After a high fever when he was 2 years old caused the follicles in his ears to stop moving and rendered him deaf, Blair, who plays on Teasley Middle School’s basketball team, has spent the majority of his life taking his instructions from sign-language interpreters — both on and off the court.
While Blair can sometimes read the lips of his teammates and coaches, he admitted that issues in communication would sometimes arise.
“I watch when the coach speaks, and sometimes I read the lips of my teammates, too,” Blair said through Ametria Pelham, who typically signs for Blair during games. “But, if they speak very fast, I don’t understand them, so I have them slow down.”
Though he’s been deaf almost his entire life, Blair has developed a keen sense of observation, said Teasley teacher of the hearing impaired Laura Picel. It’s a trait Haslick said she feels actually makes him a better player than other students who can hear.
“He always knows what is going on. He is always watching,” Picel said. “He is very aware of his surroundings, of what other people are doing. He’s like the king of the basketball court, because he is able to block out all the noise and just play. I think that his hearing loss has helped him.”
“He is very, very visual,” said Blair’s father, Roya, who helps coach his son of the Junior Warriors eighth-grade feeder team. “If you show him something one or two times, he’ll pick it up really fast. It’s like he has a photographic memory for basketball.”
Despite having to constantly overcome the separation in communication between himself and his teammates, Blair usually manages to play at such a high level that many fans in attendance who have never seen him play don’t seem to notice that he has a disability.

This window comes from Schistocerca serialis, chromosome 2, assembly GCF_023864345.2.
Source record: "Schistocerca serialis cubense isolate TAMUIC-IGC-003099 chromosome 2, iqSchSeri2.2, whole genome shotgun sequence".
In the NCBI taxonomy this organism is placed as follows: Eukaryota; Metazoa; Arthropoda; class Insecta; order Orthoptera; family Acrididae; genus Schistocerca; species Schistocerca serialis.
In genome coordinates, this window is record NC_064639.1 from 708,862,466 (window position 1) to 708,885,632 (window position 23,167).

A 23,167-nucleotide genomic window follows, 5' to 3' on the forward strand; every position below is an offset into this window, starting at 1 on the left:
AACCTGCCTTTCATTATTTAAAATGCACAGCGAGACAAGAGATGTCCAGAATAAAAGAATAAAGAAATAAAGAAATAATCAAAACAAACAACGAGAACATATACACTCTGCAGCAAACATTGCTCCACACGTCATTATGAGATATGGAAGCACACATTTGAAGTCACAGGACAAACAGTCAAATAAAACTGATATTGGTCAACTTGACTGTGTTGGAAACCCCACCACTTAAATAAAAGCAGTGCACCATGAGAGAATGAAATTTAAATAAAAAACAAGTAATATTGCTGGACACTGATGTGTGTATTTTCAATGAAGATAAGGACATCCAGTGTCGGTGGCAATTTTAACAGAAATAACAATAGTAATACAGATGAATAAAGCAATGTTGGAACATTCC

“If you didn’t know it before watching a game, then you wouldn’t know it after,” Teasley coach Brian Puckett said.
Even the coaching staff of last year’s Cherokee/Cobb All-Star Middle School basketball team, of which Blair was selected to play for, had no idea that he was deaf.
“I called one of his all-star coaches up to talk about Caleb, and when I told him he was deaf, the coach was shocked,” Puckett said. “He couldn’t even believe it.”
Despite his disability, Roya Blair wasn’t surprised at all that his son had been able to play on basketball teams with those who could hear, something Caleb has been doing since the fourth grade.
“Before he was even walking, everywhere he went he would have a little ball,” Roya Blair said. “I was actually told that the first time he ever got up and walked was for a basketball. One of his brothers was watching him while I was at work, and he wanted the ball, so he walked for it.”
Roya Blair said that seeing his son play basketball was like watching a dream come true.
“I do my best to try and tape every game he plays,” the elder Blair said. “He has had to overcome a lot of adversity to be able to play the sport. When he first started playing, people would look at him differently, but his hearing loss has never once affected his ability once he gets his hands on the ball. I am very, very proud of him.”
After completing middle school, Caleb will attempt to follow in his older brothers’ footsteps and play high school basketball next year, something his father and coach have no doubt that he will do.